Be Patient and Proactive vs Reactive

Accidents in the house should be expected. Even a “house trained” dog put in a stressful or new situation will likely have accidents. He may even chew or destroy things. If this happens don’t get angry, just do better. That means providing plenty of items your dog is ALLOWED to chew on (think antlers, bully sticks, stuffed Kongs), put things away that you don’t want damaged, ensure counters are clear and shoes are put away. You may want to baby gate a confinement area in your home while you are testing the waters. Take your dog out frequently for bathroom breaks and party and reward with snacks just as you would house train a puppy.  Don’t assume an adult dog will know. And punishment after the fact will only prevent your dog from bonding and trusting you.

Lower Your Expectations

Your last dog was PERFECT… smart, easy to please and irreplaceable. That’s correct, you cannot replace dogs you’ve had in the past so ensure your expectations aren’t that your newly adopted dog will be anything like another dog. Dogs are individuals comprised of a different set of genes, a different personality and history (yes, even puppies are reared very differently from litter to litter). You may be setting up your new family dynamic to fail from the get-go. This doesn’t mean that an adopted dog will be riddled with “issues” but you have to be realistic that you will have to put work and effort in for the transition to be a success.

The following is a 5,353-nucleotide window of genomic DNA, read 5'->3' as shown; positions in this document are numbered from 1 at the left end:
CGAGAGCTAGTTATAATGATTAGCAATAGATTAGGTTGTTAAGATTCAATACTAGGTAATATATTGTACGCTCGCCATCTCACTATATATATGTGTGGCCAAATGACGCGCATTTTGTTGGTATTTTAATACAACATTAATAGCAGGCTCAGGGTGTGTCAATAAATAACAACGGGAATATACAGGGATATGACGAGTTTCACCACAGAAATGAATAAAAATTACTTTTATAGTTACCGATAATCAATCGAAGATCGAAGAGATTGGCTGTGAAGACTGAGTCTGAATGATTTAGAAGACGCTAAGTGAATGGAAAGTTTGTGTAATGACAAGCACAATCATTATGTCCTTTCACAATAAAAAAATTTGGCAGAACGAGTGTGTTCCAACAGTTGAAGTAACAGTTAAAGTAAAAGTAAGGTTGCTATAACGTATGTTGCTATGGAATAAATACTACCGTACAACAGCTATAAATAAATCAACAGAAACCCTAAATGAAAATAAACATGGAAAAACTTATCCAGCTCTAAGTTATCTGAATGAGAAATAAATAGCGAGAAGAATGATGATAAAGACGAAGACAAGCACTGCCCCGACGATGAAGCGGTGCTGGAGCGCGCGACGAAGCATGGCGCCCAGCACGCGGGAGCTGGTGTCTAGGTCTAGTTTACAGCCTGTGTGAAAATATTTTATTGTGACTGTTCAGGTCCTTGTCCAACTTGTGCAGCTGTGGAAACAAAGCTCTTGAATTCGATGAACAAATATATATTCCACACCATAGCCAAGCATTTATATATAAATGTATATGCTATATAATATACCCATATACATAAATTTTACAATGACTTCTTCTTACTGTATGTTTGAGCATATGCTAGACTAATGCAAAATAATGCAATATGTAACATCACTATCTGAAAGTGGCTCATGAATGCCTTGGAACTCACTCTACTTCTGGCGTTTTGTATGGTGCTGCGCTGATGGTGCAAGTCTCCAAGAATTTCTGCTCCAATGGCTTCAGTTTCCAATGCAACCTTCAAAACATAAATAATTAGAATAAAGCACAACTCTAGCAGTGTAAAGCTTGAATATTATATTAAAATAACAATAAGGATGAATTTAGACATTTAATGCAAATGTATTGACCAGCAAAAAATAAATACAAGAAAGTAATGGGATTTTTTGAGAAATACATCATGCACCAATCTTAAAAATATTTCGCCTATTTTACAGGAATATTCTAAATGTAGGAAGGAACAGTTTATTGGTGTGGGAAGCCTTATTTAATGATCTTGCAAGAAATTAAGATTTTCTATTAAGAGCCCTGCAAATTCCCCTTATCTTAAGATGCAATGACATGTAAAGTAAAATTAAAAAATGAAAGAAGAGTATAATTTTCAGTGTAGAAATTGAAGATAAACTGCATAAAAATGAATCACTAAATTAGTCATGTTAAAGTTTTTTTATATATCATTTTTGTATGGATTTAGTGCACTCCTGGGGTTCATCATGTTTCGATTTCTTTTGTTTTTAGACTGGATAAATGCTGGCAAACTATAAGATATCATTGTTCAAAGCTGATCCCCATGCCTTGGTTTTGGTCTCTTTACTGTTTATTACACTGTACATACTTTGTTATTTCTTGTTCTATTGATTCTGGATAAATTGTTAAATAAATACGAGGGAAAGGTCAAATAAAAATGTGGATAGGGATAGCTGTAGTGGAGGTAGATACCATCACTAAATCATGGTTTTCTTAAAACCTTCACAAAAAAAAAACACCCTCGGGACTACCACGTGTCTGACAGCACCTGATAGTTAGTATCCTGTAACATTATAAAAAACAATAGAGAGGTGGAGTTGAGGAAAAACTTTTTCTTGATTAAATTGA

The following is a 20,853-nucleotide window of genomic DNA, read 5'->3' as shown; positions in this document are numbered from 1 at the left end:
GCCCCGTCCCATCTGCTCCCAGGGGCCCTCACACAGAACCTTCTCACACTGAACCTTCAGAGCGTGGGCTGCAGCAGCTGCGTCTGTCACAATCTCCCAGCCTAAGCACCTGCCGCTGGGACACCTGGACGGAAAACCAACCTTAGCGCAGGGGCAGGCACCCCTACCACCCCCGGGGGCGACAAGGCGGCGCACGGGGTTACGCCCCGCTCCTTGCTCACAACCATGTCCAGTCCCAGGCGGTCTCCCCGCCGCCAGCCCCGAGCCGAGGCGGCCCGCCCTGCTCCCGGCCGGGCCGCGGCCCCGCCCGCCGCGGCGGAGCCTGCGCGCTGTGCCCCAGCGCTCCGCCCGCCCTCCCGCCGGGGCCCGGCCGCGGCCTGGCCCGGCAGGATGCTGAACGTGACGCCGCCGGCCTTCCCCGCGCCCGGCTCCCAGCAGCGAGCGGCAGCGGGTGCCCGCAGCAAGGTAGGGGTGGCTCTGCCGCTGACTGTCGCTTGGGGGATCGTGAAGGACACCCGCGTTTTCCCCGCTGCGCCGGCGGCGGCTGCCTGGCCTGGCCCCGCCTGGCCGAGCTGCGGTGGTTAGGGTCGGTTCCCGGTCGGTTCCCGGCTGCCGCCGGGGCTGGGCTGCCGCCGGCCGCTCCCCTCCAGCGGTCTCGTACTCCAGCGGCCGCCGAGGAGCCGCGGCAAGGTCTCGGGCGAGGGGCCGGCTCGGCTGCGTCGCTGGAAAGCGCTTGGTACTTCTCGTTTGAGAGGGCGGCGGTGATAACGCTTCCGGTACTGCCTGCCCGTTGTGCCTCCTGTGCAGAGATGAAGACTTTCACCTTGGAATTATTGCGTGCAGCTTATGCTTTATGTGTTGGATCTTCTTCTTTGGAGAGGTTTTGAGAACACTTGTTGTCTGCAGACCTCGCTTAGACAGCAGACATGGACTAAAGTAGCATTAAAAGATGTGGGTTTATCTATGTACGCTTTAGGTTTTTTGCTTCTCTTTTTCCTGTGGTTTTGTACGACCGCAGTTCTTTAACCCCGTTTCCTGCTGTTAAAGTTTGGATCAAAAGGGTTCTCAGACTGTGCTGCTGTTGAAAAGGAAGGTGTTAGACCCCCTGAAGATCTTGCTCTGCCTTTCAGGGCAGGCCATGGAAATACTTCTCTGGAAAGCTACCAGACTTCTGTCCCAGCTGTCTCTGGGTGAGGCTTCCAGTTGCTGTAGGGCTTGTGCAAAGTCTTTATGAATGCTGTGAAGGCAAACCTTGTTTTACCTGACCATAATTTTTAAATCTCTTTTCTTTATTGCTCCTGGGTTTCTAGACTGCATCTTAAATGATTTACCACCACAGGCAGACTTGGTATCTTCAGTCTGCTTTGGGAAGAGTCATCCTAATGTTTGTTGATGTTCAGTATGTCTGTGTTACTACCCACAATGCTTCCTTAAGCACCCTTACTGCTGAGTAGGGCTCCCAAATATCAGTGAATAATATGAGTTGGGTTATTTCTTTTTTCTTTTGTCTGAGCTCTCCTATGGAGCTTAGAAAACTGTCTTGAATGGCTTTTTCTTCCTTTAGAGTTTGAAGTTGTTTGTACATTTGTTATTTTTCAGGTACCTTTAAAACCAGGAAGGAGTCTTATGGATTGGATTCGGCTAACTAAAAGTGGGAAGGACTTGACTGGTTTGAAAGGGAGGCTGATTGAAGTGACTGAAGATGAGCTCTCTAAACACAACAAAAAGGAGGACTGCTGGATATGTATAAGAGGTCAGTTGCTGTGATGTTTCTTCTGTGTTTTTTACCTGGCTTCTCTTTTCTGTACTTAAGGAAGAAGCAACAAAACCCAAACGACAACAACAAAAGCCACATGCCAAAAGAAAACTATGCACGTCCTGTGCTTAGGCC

Don’t Compare

Your past dog (s) are not THIS dog. No one dog is the same so it’s unfair to make comparisons. Genetics, early environment and an animal’s past all contribute to their behaviour and personality in the now.

Remain Open-minded

There are so many possibilities once you get to know your dog. He may have a super-sniffer and you could eventually enroll in Nosework. Perhaps he has field lines and can run like the wind and you can take up trail running together. Maybe he is a couch potato and will be your perfect Netflix buddy. There is an outlet for every single dog on this planet and it can be your project to find out what that is and enjoy it together!  Keep an open mind going into adoption and you’ll be more aware of the fantastic traits every dog no matter where they came from, how old they are or any limitations they may have.  Kind of like people. J